Bless Heidi’s heart. We will always have a soft spot for the country queens; especially if they’re of the make-do variety – the ones who come from communities that have absolutely no support for them but in which they still somehow answer the call of drag. We’re not kidding. They’re heroes and artists just by virtue of their existence. She’s super-sweet and can be HILARIOUSLY funny. Her crack about her wig coming off to reveal her “civil rights hair” had us howling. Ru likes this sort of queen and tends to give them a lot of space and encouragement to prove themselves.


Bone structure for days and a mother who’s a costume designer? It would be easy to hate Gigi or write her off, but her stage performance really made us sit up and take notice.


Crystal is definitely going to get on our last gay nerve, but that doesn’t mean we don’t fully support her freaky/clowny drag. Any time the show gives space to a form of drag that isn’t solely concerned with performing gender tropes is a good thing for the show and for drag. We may yet get Ru to cast a drag king or bio-queen one of these years and if that ever happens, it’ll be the freaky queens like Crystal who helped nudge the show along.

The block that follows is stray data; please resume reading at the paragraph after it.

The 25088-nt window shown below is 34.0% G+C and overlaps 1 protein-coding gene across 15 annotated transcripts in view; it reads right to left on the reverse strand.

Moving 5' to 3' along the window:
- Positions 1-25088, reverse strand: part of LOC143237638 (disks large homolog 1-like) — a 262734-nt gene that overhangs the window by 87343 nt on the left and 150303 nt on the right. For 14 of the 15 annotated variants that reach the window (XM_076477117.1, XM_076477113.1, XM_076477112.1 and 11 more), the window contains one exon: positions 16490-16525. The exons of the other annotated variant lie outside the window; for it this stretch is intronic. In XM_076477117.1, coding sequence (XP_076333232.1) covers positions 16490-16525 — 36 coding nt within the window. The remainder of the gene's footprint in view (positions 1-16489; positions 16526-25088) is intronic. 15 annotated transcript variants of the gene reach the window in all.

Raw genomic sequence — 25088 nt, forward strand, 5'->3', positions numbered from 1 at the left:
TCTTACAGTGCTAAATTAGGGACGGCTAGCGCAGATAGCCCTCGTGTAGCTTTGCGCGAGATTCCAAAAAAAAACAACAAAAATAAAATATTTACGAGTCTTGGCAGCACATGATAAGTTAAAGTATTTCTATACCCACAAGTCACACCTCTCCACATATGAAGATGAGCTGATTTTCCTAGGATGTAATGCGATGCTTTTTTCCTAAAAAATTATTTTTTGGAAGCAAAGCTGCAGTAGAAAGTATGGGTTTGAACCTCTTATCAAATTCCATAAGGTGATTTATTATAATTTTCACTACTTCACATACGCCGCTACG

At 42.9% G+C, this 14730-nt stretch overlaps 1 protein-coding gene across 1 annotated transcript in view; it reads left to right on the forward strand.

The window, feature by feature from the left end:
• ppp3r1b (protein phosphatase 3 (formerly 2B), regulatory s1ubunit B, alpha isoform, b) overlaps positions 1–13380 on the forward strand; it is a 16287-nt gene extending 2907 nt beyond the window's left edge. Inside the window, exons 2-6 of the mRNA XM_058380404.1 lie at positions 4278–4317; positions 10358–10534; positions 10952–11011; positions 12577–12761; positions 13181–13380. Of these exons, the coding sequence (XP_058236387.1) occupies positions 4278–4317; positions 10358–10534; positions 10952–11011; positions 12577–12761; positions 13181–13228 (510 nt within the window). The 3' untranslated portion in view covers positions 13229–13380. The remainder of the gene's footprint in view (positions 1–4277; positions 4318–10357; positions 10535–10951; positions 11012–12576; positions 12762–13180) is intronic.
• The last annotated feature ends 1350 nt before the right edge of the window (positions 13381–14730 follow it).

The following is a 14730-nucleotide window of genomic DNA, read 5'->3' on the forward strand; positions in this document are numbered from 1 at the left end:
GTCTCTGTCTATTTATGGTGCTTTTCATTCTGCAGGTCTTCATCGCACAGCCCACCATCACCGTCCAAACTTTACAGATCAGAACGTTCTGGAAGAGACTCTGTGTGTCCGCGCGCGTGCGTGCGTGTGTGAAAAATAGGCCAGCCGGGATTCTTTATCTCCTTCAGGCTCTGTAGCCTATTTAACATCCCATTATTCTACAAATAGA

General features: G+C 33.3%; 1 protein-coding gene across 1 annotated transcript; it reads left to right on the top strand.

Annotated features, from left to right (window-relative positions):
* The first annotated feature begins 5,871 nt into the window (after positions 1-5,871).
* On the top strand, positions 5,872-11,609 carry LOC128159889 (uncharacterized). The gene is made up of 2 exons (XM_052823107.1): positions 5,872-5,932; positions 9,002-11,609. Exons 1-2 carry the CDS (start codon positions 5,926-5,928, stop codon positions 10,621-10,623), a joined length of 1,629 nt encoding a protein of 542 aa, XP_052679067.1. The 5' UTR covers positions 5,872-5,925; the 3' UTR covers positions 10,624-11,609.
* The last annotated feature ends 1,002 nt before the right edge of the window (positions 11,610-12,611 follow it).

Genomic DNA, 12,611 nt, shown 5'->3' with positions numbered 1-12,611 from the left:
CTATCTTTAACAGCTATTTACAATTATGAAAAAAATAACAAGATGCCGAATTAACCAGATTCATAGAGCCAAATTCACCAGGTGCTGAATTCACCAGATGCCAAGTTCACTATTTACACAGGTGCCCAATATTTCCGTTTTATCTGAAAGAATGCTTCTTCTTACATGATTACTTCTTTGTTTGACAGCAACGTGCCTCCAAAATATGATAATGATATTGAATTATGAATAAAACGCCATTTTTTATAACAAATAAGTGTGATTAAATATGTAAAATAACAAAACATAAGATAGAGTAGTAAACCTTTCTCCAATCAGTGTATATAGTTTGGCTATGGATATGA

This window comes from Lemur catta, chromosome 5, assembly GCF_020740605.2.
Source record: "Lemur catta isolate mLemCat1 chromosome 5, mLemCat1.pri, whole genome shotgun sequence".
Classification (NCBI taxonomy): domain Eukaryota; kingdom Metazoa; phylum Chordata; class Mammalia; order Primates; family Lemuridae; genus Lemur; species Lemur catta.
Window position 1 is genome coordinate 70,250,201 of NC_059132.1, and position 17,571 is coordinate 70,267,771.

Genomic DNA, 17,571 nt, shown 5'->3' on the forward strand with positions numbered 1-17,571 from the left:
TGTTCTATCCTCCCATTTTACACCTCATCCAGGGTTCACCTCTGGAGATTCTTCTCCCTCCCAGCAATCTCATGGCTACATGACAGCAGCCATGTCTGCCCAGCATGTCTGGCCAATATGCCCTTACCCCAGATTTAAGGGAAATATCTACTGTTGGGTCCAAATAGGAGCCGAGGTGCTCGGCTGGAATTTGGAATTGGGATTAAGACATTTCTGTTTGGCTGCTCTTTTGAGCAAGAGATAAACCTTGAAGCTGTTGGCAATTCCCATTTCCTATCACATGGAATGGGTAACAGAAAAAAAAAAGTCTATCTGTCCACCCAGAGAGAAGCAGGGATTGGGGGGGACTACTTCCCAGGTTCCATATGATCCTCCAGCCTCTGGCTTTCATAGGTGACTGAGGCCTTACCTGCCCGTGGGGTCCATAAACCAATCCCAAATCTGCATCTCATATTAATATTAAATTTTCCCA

For a minute we thought this was a new main stage design and y’know? It’s not a bad idea.

Widow’s Missy Elliott drag is a standout here, but Jackie’s sixties drag is so good that we may have to amend our expressed concern about whether she can do anything else. If you can do one thing this well, you should be doing it as much as possible in a competition.



Not a bad one in the bunch, but Crystal’s Freddie Krueger drag was pretty damn amazing. Gigi’s high-fashion fetishwear was another standout, as was Nicky’s extremely haute drag.

As for the main stage, category: sparkle looks…


As the judges noted, Brita’s shape skills are first class and flawless. We LOVE Crystal’s devil drag and we hope Michelle doesn’t come down too hard on her for this kind of thing. As we said, give the freak some space to be a freak.


We honestly don’t get Gigi’s repeated use of helmets, but we can’t deny her look is so eye-catching and well-suited to her model proportions that it really stood out to us. Heidi’s gown is fine for the challenge, but her wig and makeup are seriously lacking. We hope the girls help her out a little.